GM’s Cruise autonomous taxi service is pausing driverless operations everywhere after having it’s license suspended in California on Tuesday.
GM’s Cruise has had a rocky week, with California suspending the company’s license to operate as a result of misrepresentation by the company in an accident investigation.
The accident in question was actually not initially caused by Cruise’s vehicle. A human driver struck a pedestrian in a crosswalk, then fled the scene. The strike was hard enough to shove the pedestrian into the path of a Cruise autonomous vehicle, which braked heavily in an attempt to avoid the accident.
The pedestrian was then trapped underneath the Cruise vehicle, at which point the AV entered a post-accident mode where it pulled to the side of the road. This unfortunately dragged the pedestrian approximately 20 feet at a speed of about 7 miles per hour, potentially causing more injury to the already seriously injured victim.
Two problems were identified in this circumstance: first, the Cruise vehicle should have remained in place, rather than dragging the pedestrian under the car. Second, in post-accident investigations, Cruise misrepresented the facts of the accident to both the DMV and to media, by not mentioning or showing video of the post-accident movement. DMV had to learn of this from SF officials, rather than from Cruise itself.
This misrepresentation was a major cause of DMV’s decision to revoke Cruise’s license. DMV provided Cruise with a list of requirements to get back on the road, but that list is not public.
And as the news of Cruise’s misrepresentation and suspension has percolated, the public has not reacted kindly to this information. In Los Angeles, for example, where Cruise does not operate but Google’s Waymo does (on a trial basis), one politician called for the city to declare itself off-limits to driverless vehicles (we’ve ridden a driverless Waymo in LA, and came away impressed).
Now, two days later, Cruise has “proactively” made the decision to suspend its driverless operations in the other areas it operates as well, namely, Phoenix, Arizona and Austin, Texas.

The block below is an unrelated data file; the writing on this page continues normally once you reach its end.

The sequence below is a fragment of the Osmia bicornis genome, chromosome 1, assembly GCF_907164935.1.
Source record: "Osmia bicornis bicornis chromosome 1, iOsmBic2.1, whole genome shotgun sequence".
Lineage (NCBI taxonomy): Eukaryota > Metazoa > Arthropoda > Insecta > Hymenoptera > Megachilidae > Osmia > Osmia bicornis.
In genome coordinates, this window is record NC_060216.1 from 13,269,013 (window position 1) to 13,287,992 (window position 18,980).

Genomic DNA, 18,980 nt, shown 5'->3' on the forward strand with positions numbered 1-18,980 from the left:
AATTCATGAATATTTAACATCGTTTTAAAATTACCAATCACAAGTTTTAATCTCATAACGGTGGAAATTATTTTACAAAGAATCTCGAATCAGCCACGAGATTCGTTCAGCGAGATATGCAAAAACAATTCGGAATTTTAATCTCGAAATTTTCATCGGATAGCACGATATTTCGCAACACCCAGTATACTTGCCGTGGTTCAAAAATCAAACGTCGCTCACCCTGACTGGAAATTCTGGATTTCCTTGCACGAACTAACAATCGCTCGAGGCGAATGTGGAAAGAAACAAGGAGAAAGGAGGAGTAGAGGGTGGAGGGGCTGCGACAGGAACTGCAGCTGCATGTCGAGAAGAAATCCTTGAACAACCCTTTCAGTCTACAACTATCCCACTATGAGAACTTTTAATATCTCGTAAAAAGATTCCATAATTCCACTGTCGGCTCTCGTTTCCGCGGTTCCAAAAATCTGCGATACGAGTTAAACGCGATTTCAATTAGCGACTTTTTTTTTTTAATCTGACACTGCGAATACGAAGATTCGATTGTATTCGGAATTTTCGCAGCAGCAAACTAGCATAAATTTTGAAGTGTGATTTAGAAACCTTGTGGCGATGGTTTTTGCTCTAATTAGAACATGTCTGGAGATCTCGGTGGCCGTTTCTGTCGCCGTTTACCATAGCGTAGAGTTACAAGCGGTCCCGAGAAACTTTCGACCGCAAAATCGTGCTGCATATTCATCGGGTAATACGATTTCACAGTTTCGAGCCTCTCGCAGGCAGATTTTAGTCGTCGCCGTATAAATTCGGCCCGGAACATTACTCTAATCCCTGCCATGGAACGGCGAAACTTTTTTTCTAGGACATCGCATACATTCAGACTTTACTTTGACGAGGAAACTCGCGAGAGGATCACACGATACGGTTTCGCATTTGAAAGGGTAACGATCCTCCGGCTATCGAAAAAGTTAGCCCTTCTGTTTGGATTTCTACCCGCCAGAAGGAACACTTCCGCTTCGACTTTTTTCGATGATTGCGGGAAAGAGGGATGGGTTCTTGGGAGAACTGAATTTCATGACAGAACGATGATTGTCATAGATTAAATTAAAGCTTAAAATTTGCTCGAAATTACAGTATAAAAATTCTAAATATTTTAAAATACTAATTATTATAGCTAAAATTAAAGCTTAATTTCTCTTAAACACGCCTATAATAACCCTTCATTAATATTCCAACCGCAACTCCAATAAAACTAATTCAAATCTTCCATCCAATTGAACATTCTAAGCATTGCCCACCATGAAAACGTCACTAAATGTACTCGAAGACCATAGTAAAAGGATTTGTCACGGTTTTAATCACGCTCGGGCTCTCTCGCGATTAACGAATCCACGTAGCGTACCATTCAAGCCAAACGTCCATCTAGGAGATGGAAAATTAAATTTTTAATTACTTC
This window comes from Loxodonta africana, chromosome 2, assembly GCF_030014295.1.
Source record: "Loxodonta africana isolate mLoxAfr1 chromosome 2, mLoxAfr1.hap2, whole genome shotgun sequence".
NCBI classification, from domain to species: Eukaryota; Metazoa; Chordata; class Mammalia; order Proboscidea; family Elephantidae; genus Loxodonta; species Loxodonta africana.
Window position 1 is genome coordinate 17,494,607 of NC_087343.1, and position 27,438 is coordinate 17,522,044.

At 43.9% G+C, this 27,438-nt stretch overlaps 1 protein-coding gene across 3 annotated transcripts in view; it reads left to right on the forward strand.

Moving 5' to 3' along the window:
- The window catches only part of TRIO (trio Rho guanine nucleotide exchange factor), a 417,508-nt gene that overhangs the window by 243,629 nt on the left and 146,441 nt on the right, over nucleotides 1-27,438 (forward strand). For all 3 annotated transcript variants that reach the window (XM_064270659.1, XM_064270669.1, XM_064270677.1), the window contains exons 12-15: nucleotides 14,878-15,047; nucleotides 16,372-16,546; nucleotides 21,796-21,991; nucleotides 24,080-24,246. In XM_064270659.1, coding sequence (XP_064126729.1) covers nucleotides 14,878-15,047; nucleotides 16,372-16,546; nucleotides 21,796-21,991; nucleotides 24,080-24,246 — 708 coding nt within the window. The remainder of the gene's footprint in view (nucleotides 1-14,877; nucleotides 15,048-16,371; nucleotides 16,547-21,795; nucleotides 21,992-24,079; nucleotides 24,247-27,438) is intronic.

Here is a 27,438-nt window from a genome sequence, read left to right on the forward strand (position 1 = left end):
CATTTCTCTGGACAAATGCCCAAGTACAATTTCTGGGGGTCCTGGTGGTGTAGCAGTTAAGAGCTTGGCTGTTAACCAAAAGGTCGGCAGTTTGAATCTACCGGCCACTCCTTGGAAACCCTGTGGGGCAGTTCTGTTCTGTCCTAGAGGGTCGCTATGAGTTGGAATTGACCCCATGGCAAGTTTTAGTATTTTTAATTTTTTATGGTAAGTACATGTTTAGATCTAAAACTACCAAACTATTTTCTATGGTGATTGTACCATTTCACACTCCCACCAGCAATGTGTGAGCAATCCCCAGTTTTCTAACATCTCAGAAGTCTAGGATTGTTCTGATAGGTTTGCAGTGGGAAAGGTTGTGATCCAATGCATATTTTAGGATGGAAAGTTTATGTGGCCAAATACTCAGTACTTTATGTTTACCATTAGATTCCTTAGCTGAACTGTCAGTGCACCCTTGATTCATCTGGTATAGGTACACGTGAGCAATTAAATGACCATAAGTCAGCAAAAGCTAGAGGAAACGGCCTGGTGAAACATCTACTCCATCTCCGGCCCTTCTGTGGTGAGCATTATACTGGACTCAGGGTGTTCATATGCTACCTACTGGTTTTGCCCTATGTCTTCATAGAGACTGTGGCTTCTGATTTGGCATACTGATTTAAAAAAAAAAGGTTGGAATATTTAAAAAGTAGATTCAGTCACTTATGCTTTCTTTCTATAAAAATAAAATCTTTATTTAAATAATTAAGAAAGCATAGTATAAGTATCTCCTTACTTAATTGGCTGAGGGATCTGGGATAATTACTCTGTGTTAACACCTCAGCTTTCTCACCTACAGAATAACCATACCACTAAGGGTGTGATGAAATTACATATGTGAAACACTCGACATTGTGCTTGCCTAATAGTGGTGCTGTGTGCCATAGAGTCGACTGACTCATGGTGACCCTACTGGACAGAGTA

Cruise says that this has nothing to do with any undisclosed on-road incidents, and that it is taking this step to examine its processes and regain public trust. It will also continue “supervised AV operations,” with a safety driver present in the cars.
This is a good move for Cruise, and a good move for autonomous vehicles as a whole.
Cruise’s initial reaction to this incident was, simply, bad. Lying to regulators is never a good idea. It put a black mark on AVs for regulators and for the public, and reduced trust not just for Cruise, but for other autonomous vehicle systems.
As I’ve been talking about a lot for the last couple days (and, well, years), it was inevitable that people would react thusly to any problems with AVs, as it is not only a new technology and suffers from the “devil you know versus devil you don’t know” problem, but it also incorporates the theme of technological unemployment, which is becoming all the more real with the rise of AI.
In the accident in question, the human driver’s actions were certainly worse than the AV’s. The human started the accident and then fled the scene. But virtually all discussion has focused on the AV, rather than the human driver.
Cruise claimed in a blog post that its simulations showed that its car would have avoided the accident – but that blog post was not well-received, as it did not properly take responsibility for the post-accident scenario in question.
This move by Cruise today does seem to finally take responsibility for the post-accident scenario, which is a positive development. Hopefully this will let the temperature in the room cool a little, and we can have some better conversations and more responsibility going forward on the part of Cruise.
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